Since 2010, Kaggle has hosted (or is currently hosting) 225 public data science competitions. Companies that have posted their data for data miners and statisticians to dig into range from the Otto Group to Santander to Home Depot.
76% of these public competitions have featured cash prizes ranging from $100 to $500,000 for the Heritage Health Prize, which subsequently featured a $3M prize for top eligible finishers of the competition.
Kaggle has since expanded to include a datasets product and a data science collaboration platform called Kernels it hopes to commercialize, but is predominantly associated with its public and private data science competitions, which have propelled into a broader community of 600K+ users.
All of Kaggle's past and current public competitions (along with each competition's prize amount, number of teams and deadline) are available publicly, so I thought it would be interesting to look at some data behind the data science competitions.
Here's some of what I found:
- Kaggle public competitions featuring cash prizes peaked in 2013, falling below 30 in each of the past two years.
- Despite fewer public competitions, more teams than ever are participating. The number of teams per public cash prize competition per year rose 4x between 2013 and 2015.
- ~17% of all teams participating in a Kaggle public cash prize competition partook in an insurance-specific competition.
Of those that featured a cash prize, Kaggle public competitions peaked in 2013 and have fallen below 30 in each of the past two years. Through early September, there have been just over 20 Kaggle cash prize competitions in 2016 YTD.
Here's what the frequency of public cash prize competitions looks like by month of competition deadline date. The highest amount of competition deadlines in a month to date fell in September 2012.
Despite fewer competitions, 2016 has featured more aggregate prize dollars deployed Kaggle public competitions than any year prior at $1.1M with nine competitions featuring $50K+ in prizes and three at $100K or more.
The number of teams actively participating in Kaggle public cash prize competitions has risen significantly over the past five years. Already in 2016 YTD, over 29K teams have participated in a cash prize competition. In 2013, fewer than 10K teams participation in one. Note: this data includes competitions that are limited or invitation-only.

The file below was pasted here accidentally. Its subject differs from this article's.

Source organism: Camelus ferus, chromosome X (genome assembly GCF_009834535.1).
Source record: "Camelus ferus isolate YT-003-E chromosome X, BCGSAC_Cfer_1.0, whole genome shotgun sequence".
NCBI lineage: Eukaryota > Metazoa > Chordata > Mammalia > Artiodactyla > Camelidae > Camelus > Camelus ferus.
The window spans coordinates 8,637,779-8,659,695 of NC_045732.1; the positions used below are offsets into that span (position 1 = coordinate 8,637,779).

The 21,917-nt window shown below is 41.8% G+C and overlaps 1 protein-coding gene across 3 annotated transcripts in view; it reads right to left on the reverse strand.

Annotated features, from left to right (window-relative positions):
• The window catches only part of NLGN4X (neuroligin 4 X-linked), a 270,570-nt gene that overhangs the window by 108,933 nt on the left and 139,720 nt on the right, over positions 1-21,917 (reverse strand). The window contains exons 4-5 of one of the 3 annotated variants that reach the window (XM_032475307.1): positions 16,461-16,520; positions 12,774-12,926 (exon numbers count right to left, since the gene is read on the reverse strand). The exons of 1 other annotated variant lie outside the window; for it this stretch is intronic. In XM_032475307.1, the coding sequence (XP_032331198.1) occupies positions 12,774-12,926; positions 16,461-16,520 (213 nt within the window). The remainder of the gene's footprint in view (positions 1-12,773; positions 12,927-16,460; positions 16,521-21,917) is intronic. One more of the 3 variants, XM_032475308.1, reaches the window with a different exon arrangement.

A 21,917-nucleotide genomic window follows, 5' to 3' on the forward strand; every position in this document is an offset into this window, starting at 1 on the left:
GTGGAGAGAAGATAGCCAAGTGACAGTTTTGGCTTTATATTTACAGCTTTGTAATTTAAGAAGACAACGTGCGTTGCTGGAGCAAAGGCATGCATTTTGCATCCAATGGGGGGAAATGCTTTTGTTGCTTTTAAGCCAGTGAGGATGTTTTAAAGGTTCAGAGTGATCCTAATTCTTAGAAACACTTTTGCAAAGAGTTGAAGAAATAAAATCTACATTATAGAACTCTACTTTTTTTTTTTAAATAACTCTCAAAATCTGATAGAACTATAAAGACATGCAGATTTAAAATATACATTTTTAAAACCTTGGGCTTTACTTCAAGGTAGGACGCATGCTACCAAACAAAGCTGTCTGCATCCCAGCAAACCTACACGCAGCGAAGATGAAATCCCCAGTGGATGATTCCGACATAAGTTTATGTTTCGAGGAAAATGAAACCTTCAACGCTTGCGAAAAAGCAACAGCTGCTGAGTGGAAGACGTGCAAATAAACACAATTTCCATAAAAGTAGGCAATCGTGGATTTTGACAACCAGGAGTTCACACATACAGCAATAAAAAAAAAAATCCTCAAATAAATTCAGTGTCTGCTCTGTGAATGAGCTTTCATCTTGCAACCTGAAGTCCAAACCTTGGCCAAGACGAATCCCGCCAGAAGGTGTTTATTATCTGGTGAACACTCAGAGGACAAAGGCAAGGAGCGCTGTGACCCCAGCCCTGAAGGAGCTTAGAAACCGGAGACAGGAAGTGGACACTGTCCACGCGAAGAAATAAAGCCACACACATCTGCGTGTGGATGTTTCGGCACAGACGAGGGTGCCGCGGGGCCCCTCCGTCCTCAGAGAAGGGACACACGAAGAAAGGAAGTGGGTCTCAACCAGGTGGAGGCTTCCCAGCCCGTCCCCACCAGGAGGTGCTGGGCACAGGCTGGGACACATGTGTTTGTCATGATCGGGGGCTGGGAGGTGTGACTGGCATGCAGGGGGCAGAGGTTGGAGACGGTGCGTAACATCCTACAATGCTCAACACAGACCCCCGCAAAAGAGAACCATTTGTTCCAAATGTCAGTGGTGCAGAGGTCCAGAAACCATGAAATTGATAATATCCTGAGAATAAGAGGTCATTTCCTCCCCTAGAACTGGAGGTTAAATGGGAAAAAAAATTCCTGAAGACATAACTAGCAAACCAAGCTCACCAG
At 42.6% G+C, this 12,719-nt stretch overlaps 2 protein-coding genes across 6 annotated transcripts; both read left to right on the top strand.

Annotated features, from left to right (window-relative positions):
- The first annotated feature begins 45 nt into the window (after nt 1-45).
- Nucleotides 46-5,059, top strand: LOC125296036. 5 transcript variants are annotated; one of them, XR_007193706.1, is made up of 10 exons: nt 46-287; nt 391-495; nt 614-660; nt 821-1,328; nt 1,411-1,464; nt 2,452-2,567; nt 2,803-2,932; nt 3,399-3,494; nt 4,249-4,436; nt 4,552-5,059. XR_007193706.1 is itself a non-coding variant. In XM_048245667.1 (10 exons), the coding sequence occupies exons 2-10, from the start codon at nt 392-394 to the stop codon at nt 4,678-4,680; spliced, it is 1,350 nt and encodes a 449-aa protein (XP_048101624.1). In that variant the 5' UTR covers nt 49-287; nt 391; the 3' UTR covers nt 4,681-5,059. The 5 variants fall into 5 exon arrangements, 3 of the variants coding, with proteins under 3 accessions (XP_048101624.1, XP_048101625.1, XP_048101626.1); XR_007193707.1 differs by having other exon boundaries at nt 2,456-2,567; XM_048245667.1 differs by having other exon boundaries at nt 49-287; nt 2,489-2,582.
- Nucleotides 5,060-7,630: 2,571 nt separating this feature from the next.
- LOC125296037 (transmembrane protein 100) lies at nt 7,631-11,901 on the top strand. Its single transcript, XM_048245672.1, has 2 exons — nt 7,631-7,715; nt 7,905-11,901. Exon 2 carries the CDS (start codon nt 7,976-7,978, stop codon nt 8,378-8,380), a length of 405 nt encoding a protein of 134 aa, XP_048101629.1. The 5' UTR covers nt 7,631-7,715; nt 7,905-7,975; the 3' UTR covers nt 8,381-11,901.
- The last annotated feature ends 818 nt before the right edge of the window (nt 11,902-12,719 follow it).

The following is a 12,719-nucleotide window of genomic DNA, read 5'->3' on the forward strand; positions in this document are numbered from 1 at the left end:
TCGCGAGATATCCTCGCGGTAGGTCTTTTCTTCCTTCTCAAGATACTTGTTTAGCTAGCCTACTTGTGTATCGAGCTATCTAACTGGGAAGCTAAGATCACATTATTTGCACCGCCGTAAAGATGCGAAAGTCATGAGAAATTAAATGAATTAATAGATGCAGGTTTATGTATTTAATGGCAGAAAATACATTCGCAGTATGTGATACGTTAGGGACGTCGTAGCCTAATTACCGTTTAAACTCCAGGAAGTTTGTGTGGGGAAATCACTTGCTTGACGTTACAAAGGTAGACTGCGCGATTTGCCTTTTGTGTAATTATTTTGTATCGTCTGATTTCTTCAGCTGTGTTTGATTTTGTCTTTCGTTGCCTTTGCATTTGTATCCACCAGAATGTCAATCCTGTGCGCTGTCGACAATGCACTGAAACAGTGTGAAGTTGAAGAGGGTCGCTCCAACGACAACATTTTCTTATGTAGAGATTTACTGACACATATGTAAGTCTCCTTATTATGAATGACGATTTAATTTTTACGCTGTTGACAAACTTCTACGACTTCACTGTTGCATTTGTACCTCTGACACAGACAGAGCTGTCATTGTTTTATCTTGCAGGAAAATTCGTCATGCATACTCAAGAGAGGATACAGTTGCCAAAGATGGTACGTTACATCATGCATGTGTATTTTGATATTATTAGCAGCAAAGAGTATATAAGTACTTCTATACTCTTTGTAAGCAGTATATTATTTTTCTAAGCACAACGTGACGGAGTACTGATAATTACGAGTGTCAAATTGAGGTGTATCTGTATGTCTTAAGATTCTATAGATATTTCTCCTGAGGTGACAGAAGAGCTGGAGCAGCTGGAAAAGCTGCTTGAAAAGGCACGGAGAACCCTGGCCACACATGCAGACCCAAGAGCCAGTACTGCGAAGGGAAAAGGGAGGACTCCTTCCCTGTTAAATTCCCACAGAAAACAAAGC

The upshot of this is that while more data scientists are keen to showcase their talent publicly on Kaggle, the number of opportunities to do so hasn't kept up. In aggregate, the number of teams per competition by year has risen to over 1300 in 2016 YTD from under 250 in 2013. This fact is not lost on Kaggle. As CEO Anthony Goldbloom said in a recent interview,
Insurance & data science talent on Kaggle
Lastly, I was also interested to see how Kaggle public competitions have attracted data science talent to participate in various insurance-specific challenges and what those competitions have looked like over time. Allstate's competition in 2011 to predict Bodily Injury Liability Insurance claim payments, notably, made headlines in the WSJ, US News & World Report, and Gigaom. And there are startups who have achieved quite a bit of success in insurance-related competitions such as DataRobot, which says it employs over a dozen data scientists who've made the Kaggle top 100 ratings and was itself co-founded by alums of Travelers who participated in competitions.
Eight different insurers have hosted cash prize competitions on Kaggle since 2010. In total, these competitions have attracted 14,866 teams and featured disclosed prizes, in aggregate, of $355,000. Interestingly of the nearly 90K teams that have participated in any Kaggle cash prize competition, nearly 17% partook in an insurance-specific challenge.
As the table below highlights, 2016 YTD has featured the highest number of insurers launching Kaggle competitions (though still fewer than 5 total). These competitions also shine a light on areas where insurers are interested in from a data science standpoint at the time of competition from more automated risk models in life insurance (Prudential) to evaluating the effectiveness of computer vision to spot distracted drivers (State Farm).